Multi-vitamins and minerals pill which consists of no more than the upper limit of RDA (Recommended Daily Allowance) for all their nutrients are safe to be consumed during treatment.

Antioxidant vitamins & minerals supplements, or phyto-nutrients & phyto-chemicals that act, as antioxidants are not encouraged to be consumed during treatment. There are controversies in the benefits of taking these supplements in patients undergoing cancer treatment.

Immune enhancing supplements such as amino acids, protein powders are safe to be consumed during treatment. However, do ensure that the supplements are manufactured by a reputable pharmaceutical company.

If you are consuming any other supplement, it is best to discuss with your oncologist and/or dietitian to ensure that you are getting the benefit of these supplements and not overloading your body with unnecessary pills.

Should I go for organic produces?

Plant food are considered organic if they are produced without genetic modification, no chemical fertilizers used and with restricted used of conventional pesticides. For organic livestock, no antibiotic or growth hormones are given. Organic food can be included in the diet of cancer patients but is not always necessary. Given the limited use of food preservatives, organic food may spoil faster and they may have potentially higher amounts of biotoxins due to the lack of externally applied herbicides/fungicides. Hence, when deciding to buy organic food, we need to consider the source of the organic food, it would be ideal if the organic farm that supplies the produce is nearby to ensure shortest transportation time and therefore provide optimum nutritional quality.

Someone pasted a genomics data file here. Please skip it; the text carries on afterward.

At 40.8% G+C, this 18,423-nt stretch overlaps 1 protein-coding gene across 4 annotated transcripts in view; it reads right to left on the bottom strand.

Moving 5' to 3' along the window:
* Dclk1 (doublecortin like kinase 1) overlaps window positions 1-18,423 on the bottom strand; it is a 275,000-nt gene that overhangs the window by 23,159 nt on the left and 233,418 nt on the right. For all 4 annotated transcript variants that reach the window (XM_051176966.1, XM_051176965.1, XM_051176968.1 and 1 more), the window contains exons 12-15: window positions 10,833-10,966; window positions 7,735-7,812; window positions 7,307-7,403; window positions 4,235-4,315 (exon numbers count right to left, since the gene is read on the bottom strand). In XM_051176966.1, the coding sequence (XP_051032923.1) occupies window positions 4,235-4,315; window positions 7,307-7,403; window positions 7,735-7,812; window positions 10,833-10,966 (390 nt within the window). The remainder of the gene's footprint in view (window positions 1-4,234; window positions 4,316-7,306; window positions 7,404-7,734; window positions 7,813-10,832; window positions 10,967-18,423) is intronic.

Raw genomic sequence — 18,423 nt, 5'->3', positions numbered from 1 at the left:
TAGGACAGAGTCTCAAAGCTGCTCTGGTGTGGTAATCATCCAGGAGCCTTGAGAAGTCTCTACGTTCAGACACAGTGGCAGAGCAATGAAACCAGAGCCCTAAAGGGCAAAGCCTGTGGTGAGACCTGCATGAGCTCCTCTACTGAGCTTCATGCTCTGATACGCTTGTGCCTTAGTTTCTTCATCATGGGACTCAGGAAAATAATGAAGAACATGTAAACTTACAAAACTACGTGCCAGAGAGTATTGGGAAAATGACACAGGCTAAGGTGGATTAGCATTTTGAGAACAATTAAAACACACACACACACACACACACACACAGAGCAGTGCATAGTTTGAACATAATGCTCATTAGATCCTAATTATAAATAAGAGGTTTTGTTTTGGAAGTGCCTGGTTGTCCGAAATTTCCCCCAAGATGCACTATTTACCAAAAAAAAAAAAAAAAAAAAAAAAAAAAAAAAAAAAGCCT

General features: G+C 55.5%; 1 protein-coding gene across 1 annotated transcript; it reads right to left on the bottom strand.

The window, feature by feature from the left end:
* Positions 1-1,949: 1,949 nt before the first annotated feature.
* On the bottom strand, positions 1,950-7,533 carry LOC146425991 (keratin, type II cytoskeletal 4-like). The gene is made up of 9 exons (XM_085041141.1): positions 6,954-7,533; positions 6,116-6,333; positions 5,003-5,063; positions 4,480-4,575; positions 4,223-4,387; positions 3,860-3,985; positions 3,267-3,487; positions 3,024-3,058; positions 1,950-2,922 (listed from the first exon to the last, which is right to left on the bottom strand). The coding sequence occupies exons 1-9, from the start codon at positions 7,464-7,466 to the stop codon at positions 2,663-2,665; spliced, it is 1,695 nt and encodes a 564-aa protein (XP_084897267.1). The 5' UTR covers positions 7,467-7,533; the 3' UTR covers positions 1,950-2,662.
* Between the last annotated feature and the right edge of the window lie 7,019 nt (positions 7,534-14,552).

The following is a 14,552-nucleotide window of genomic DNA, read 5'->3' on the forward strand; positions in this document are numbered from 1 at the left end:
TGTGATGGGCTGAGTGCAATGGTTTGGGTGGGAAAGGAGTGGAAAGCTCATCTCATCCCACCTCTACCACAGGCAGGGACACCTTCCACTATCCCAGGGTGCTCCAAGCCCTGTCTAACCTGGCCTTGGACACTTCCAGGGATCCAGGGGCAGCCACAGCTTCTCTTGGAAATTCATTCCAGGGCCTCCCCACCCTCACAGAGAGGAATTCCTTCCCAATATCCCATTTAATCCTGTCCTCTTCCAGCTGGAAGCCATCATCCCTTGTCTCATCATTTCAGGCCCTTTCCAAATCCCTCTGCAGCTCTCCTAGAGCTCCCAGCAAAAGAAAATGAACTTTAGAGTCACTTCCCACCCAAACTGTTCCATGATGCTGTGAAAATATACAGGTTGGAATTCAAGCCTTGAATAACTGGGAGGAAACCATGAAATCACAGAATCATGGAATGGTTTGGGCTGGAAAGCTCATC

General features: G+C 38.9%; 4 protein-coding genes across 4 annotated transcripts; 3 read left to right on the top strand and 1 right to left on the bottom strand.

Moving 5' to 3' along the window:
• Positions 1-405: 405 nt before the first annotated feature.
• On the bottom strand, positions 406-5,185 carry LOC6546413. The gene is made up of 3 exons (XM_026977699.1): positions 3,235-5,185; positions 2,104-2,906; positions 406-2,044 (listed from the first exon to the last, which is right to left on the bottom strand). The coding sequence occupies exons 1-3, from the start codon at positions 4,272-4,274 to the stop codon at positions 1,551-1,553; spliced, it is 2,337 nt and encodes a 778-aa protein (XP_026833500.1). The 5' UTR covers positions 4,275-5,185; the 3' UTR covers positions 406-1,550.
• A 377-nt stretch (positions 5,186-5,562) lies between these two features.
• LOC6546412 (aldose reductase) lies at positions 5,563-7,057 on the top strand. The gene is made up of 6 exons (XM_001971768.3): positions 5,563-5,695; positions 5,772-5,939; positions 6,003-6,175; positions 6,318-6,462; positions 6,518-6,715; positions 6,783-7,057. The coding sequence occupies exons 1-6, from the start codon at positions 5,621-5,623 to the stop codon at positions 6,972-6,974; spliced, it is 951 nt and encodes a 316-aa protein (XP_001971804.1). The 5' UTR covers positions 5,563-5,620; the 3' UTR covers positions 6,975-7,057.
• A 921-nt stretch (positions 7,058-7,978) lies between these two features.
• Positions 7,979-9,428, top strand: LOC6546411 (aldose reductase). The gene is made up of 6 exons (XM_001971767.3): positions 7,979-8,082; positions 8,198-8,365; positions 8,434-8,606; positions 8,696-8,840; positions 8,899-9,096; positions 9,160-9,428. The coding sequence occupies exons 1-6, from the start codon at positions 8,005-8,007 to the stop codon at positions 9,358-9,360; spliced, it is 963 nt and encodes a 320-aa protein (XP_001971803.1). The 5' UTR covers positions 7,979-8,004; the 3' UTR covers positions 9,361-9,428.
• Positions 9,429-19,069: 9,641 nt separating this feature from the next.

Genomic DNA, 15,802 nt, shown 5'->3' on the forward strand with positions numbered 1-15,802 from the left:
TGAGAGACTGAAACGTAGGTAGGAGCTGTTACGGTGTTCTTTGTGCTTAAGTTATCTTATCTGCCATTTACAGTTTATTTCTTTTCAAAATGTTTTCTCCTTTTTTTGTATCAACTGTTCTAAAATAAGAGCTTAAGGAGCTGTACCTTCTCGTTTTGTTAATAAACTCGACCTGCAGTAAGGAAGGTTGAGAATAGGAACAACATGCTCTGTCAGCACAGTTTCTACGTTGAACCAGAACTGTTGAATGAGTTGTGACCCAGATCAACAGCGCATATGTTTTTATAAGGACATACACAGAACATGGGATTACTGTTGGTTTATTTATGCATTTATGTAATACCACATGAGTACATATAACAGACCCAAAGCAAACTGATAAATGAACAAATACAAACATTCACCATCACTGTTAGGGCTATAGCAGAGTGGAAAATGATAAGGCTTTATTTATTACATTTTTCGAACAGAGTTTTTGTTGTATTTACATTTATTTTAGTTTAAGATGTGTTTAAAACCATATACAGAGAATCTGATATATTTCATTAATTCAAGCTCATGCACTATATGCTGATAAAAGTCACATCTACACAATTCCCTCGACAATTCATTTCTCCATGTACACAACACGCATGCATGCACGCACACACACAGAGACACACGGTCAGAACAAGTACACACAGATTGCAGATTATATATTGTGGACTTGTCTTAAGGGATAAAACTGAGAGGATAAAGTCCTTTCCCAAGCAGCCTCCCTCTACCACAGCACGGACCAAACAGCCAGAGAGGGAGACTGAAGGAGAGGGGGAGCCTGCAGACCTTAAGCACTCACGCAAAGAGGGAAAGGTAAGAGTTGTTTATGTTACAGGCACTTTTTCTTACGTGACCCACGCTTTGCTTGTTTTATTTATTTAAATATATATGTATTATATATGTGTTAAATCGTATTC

What is genetically modified food (GMO)?

Genetically modified food refers to food produced from organisms that have had specific changes introduced into their DNA using genetic engineering methods. These techniques allow crops to be engineered to have increased resistance to pathogens, herbicides and/or provide better nutrient profiles. There is broad scientific consensus that food on the market derived from the genetically modified crops poses no greater risk to human health than conventional food.

Are there any food or diets that cause cancer?